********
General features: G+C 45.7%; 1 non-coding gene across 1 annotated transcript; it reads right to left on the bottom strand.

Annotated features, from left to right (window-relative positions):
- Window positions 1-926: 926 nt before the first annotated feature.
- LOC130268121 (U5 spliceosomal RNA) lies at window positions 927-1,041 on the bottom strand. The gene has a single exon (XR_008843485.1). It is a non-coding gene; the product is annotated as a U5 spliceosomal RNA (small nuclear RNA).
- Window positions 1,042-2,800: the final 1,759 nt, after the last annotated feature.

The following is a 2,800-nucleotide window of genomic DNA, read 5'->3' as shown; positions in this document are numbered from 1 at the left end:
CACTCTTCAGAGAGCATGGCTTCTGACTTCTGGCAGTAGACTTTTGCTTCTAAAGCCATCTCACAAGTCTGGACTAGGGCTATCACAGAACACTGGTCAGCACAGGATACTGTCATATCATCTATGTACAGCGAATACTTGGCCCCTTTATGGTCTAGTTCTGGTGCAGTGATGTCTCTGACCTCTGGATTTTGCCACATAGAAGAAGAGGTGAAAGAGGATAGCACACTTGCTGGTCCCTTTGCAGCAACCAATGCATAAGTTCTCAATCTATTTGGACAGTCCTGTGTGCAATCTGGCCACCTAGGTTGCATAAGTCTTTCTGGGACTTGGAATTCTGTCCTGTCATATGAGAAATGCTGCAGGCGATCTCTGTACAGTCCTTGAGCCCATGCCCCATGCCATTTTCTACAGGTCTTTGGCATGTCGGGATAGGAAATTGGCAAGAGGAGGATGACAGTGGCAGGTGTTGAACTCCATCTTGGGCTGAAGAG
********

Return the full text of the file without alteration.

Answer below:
General features: G+C 45.7%; 1 non-coding gene across 1 annotated transcript; it reads right to left on the bottom strand.

Annotated features, from left to right (window-relative positions):
- Window positions 1-926: 926 nt before the first annotated feature.
- LOC130268121 (U5 spliceosomal RNA) lies at window positions 927-1,041 on the bottom strand. The gene has a single exon (XR_008843485.1). It is a non-coding gene; the product is annotated as a U5 spliceosomal RNA (small nuclear RNA).
- Window positions 1,042-2,800: the final 1,759 nt, after the last annotated feature.

The following is a 2,800-nucleotide window of genomic DNA, read 5'->3' as shown; positions in this document are numbered from 1 at the left end:
CACTCTTCAGAGAGCATGGCTTCTGACTTCTGGCAGTAGACTTTTGCTTCTAAAGCCATCTCACAAGTCTGGACTAGGGCTATCACAGAACACTGGTCAGCACAGGATACTGTCATATCATCTATGTACAGCGAATACTTGGCCCCTTTATGGTCTAGTTCTGGTGCAGTGATGTCTCTGACCTCTGGATTTTGCCACATAGAAGAAGAGGTGAAAGAGGATAGCACACTTGCTGGTCCCTTTGCAGCAACCAATGCATAAGTTCTCAATCTATTTGGACAGTCCTGTGTGCAATCTGGCCACCTAGGTTGCATAAGTCTTTCTGGGACTTGGAATTCTGTCCTGTCATATGAGAAATGCTGCAGGCGATCTCTGTACAGTCCTTGAGCCCATGCCCCATGCCATTTTCTACAGGTCTTTGGCATGTCGGGATAGGAAATTGGCAAGAGGAGGATGACAGTGGCAGGTGTTGAACTCCATCTTGGGCTGAAGAG